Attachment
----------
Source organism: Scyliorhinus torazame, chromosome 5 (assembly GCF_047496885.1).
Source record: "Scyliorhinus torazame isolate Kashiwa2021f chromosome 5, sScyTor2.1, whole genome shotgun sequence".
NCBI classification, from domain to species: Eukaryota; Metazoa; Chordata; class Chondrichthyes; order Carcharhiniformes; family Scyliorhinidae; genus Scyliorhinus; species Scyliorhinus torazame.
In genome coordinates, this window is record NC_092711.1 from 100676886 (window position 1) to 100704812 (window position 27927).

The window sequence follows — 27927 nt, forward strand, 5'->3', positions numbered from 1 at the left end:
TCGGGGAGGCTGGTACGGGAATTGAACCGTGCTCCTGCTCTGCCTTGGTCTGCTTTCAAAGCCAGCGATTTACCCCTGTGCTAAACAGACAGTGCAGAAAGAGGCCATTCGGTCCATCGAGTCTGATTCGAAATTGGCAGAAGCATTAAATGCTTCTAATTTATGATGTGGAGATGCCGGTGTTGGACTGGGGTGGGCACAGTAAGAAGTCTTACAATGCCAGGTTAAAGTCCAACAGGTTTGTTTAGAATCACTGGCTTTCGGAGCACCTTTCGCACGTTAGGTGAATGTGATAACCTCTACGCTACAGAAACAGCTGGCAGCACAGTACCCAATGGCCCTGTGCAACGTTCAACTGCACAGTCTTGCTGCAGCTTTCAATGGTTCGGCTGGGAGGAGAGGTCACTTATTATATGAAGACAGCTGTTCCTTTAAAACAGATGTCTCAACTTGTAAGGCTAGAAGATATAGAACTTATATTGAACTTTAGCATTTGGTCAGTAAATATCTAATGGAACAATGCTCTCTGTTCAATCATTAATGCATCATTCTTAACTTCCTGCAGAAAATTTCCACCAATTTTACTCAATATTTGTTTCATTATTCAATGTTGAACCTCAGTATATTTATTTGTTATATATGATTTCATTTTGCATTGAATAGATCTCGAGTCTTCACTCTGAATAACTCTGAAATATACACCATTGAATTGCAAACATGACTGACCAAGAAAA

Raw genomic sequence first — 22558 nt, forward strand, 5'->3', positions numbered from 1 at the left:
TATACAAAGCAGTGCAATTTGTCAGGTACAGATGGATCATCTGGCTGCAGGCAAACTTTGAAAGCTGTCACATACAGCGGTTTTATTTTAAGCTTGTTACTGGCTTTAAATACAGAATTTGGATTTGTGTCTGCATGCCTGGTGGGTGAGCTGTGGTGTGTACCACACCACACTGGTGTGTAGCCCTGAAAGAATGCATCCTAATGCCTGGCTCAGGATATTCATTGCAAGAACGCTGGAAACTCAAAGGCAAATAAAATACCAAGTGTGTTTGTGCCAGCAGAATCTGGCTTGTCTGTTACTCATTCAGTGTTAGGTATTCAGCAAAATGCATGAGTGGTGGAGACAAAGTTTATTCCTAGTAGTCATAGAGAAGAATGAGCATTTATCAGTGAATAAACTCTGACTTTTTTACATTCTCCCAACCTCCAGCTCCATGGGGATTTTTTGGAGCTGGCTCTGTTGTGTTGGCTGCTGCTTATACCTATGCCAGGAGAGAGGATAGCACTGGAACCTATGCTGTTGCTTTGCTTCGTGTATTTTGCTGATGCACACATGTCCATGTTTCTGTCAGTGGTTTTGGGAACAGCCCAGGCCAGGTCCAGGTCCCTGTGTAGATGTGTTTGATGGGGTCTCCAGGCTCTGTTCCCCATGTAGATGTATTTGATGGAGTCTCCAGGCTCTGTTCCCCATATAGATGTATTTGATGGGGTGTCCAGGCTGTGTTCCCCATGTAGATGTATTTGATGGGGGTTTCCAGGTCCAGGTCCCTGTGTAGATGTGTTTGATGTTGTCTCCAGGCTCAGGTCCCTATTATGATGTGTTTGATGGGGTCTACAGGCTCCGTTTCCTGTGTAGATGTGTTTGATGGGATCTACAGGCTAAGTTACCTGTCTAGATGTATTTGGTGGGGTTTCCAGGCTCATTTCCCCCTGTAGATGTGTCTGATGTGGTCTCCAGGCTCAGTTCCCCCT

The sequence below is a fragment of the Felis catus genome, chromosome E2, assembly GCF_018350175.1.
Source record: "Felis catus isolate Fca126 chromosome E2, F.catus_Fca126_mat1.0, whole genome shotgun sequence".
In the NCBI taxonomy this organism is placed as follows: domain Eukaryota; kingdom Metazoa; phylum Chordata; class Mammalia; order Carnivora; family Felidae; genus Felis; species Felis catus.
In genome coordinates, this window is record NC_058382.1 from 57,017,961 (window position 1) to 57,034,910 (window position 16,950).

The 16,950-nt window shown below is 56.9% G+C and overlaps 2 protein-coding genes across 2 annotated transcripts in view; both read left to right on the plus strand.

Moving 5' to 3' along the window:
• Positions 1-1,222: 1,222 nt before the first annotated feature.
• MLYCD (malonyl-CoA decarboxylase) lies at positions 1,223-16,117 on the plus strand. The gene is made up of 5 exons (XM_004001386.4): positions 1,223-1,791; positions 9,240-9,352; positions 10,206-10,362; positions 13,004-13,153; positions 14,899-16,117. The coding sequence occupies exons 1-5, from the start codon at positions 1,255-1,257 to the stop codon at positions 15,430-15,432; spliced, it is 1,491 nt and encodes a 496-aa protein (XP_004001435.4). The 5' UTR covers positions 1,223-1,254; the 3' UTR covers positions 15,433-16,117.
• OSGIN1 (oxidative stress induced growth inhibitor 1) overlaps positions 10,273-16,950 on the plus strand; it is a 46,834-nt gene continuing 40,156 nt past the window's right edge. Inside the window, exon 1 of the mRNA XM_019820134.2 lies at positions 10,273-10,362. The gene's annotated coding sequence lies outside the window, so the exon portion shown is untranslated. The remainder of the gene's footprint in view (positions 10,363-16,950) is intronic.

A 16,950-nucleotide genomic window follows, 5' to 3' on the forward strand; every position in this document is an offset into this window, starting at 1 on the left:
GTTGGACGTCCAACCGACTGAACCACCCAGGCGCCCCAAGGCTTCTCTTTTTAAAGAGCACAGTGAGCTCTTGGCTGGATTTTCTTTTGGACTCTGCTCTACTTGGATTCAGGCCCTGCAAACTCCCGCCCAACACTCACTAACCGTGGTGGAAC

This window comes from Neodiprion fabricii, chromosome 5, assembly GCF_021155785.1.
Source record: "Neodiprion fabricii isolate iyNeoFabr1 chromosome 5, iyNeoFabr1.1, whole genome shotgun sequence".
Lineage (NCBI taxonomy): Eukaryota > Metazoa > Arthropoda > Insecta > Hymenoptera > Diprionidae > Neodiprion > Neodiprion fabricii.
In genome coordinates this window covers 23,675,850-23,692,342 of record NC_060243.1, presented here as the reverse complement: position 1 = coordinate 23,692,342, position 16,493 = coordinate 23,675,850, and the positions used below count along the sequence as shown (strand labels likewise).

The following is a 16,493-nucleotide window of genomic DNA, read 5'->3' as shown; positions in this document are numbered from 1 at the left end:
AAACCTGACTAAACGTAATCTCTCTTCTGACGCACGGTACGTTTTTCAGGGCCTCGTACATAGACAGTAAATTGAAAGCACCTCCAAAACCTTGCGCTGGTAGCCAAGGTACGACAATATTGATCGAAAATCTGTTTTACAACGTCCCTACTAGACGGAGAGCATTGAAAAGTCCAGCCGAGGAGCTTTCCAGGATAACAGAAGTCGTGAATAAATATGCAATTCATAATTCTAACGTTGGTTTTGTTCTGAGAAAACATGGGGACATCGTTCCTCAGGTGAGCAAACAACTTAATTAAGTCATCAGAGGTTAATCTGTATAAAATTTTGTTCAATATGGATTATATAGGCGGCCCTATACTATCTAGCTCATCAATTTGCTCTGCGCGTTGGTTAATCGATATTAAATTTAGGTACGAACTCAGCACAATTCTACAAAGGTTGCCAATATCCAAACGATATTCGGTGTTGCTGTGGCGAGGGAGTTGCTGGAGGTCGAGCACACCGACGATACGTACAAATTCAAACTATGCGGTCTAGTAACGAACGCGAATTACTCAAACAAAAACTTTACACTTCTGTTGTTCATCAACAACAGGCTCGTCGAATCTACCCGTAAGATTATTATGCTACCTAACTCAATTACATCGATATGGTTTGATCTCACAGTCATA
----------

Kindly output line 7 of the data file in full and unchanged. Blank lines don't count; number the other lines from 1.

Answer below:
Raw genomic sequence first — 22558 nt, forward strand, 5'->3', positions numbered from 1 at the left: